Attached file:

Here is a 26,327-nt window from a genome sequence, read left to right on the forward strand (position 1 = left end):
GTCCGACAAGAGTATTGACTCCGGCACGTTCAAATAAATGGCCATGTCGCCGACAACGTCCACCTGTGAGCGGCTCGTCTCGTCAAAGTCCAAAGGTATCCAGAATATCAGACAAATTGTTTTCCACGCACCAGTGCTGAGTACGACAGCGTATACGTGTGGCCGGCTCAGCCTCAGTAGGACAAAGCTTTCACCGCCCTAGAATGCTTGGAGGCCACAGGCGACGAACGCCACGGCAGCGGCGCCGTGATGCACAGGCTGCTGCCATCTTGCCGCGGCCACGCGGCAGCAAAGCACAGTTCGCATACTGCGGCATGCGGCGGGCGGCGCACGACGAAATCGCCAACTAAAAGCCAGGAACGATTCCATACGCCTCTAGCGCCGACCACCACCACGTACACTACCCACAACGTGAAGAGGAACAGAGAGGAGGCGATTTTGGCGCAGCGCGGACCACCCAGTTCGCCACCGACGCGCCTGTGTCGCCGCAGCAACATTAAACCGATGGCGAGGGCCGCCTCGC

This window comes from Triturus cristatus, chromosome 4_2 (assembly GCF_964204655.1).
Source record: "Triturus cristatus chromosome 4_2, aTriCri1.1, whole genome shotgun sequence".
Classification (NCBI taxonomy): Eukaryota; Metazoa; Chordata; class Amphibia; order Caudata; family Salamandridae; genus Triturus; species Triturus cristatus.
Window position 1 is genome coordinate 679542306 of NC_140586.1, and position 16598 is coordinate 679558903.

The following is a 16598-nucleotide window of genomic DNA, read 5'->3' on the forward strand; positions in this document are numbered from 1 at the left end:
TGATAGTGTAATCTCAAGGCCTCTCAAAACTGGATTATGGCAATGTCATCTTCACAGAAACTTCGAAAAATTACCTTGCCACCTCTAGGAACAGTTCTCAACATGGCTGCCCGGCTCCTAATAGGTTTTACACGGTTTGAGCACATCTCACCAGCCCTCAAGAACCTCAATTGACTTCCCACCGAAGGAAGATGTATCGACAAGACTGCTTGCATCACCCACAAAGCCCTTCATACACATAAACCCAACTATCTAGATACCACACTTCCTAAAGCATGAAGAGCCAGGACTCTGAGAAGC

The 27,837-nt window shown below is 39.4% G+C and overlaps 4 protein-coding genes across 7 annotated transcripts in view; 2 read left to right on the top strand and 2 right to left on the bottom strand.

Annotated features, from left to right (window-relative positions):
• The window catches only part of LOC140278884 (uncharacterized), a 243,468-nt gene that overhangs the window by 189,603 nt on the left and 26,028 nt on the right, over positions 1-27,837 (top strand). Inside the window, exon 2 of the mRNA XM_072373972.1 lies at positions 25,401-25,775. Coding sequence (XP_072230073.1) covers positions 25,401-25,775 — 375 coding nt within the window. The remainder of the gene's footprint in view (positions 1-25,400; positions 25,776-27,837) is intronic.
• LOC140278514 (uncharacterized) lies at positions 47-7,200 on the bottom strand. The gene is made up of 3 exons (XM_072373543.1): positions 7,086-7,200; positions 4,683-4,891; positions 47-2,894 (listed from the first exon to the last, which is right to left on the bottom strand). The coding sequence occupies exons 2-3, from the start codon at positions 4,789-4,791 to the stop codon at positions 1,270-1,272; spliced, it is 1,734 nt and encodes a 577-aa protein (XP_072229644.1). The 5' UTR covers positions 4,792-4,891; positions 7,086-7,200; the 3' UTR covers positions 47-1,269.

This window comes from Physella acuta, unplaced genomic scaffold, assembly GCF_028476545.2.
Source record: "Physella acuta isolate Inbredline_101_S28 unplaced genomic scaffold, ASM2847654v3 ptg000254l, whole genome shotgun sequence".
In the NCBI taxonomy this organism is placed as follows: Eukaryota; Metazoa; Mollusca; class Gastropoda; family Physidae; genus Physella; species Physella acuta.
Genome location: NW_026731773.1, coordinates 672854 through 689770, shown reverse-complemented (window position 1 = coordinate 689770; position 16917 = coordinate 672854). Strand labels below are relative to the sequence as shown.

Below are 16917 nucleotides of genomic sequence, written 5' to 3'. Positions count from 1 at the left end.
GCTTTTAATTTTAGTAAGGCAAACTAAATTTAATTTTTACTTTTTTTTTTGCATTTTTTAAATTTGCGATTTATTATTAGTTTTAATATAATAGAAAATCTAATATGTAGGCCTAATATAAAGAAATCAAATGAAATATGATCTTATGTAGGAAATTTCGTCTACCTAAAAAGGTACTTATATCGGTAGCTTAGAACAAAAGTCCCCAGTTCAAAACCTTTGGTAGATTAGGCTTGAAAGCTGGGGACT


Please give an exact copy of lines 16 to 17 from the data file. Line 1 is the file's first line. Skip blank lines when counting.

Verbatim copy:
Genome location: NW_026731773.1, coordinates 672854 through 689770, shown reverse-complemented (window position 1 = coordinate 689770; position 16917 = coordinate 672854). Strand labels below are relative to the sequence as shown.

Below are 16917 nucleotides of genomic sequence, written 5' to 3'. Positions count from 1 at the left end.